Yet again we are faced with recurrent questions surrounding stylistic ethics and the exclusivity of music about music. Rolf Martinsson’s AS [Arnold Schoenberg] in memoriam (1999) aims to reflect the ‘style, gesture and musical character’ of Schoenberg’s Verklärte Nacht, written exactly 100 years earlier. As a pastiche, it’s a triumph of fluid, convincing mimicry. To listen to, it’s gorgeous, calorific and disorientating. As an artwork, it’s somewhere between questionable and pointless.
In his Concerto for Orchestra, Martinsson quotes the three other works included on the disc (and many more from his own pen) as well as making extensive use of Golaud’s theme from Schoenberg’s Pelléas und Mélisande. On the former point, fair enough: the piece was written for one of the Royal Stockholm Philharmonic Orchestra’s immersion weekends when lots of other Martinsson scores were played. But beyond Sweden and indeed that weekend, doesn’t the gesture freeze us out?
As for Pelléas, Golaud’s music pings out of the texture with such wondrousness – with its burdened harmonies, raging angst and intoxicating melodiousness – that when it departs again you notice the comparative lack of character. Despite some wondrously skilful orchestral writing, it’s a problematic piece when so much of its supposedly personal feelings are filtered through another person’s. If the idea is to listen more technically, Pelléas’s presence makes that impossible.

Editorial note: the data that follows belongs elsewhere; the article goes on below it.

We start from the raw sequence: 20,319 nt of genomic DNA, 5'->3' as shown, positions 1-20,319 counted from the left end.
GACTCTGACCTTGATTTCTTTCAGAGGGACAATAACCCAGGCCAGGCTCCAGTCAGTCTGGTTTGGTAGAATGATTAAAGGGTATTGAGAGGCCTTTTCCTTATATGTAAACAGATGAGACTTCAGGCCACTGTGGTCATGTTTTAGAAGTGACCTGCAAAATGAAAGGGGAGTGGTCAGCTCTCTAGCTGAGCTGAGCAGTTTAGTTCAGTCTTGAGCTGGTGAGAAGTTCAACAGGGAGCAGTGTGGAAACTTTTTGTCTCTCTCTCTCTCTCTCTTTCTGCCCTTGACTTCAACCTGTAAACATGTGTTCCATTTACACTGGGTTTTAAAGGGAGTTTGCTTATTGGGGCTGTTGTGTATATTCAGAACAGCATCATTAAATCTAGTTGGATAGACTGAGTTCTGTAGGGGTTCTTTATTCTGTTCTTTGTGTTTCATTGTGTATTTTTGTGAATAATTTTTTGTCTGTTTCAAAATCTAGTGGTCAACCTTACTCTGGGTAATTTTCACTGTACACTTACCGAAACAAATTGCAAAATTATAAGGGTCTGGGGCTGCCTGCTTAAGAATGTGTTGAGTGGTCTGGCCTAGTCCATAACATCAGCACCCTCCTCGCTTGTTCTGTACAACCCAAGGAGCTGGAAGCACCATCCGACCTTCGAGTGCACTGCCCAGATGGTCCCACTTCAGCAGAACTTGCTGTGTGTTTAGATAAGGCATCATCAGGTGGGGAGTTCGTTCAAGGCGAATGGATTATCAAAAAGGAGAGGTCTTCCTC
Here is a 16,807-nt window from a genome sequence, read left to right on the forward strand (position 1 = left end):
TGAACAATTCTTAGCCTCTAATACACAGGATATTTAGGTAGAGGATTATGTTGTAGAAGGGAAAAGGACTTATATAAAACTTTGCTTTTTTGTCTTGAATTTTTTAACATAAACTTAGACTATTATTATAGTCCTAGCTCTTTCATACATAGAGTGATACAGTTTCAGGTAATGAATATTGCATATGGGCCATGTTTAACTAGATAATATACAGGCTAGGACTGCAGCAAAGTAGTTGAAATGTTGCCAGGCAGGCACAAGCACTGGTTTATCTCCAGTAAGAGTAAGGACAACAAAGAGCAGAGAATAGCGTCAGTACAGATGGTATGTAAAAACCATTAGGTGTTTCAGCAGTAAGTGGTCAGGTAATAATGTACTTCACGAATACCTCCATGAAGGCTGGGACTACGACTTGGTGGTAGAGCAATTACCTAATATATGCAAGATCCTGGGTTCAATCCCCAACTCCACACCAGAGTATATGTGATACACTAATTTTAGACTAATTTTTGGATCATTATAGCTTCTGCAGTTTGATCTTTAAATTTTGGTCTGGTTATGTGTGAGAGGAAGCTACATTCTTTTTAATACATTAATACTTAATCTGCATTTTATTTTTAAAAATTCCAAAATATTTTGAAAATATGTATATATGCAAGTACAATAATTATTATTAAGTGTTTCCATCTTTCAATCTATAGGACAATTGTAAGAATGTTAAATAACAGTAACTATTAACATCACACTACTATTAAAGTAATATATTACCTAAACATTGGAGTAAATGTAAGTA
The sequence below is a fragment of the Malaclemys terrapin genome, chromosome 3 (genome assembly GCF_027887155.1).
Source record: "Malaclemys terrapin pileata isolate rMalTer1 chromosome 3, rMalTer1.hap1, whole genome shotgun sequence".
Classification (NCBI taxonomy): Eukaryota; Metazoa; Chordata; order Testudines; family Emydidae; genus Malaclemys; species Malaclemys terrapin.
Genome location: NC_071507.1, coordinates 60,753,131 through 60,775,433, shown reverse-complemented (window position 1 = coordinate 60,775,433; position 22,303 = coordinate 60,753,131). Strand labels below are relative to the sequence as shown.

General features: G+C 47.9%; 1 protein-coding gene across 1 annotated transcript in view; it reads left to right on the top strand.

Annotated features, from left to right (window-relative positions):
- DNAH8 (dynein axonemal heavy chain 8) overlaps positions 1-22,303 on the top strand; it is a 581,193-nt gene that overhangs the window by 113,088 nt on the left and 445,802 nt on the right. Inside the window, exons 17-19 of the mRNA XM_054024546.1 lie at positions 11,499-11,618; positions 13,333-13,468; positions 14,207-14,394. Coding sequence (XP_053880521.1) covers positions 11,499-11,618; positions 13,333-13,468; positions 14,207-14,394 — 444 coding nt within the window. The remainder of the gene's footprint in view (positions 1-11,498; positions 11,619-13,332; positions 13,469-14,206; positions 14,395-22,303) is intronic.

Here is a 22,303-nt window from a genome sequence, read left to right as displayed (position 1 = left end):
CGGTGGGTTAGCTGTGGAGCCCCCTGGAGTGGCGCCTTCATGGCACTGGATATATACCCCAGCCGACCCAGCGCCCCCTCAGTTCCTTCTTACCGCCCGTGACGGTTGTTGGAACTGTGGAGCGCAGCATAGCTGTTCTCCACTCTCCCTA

Martinsson’s Orchestral Songs on Poems by Emily Dickinson sit somewhere between Sondheim, Korngold at his most syrupy and Disney songs. Even if you’ve little regard for any of those stylistic reference points, it’s hard to deny that these are the most intriguing works on the disc – orchestrated with true subtlety and delivered with a delectable feline poise by Lisa Larsson that proves their ‘singability’. Martinsson reacts as directly as the punters would expect when faced with words like ‘squirrel’ and ‘thunder’. But he throws in the odd non sequitur too, as on the word ‘harmony’. Otherwise, there is no question of Martinsson ever taking a hard route when he can take an easy one – the songwriter’s art, if not the composer’s. The concert overture Open Mind is a thrilling showpiece and a great advert for the Royal Stockholm Philharmonic’s slick virtuosity. But its central, slow section really reminds you of someone else … yes, that’s it: early Schoenberg.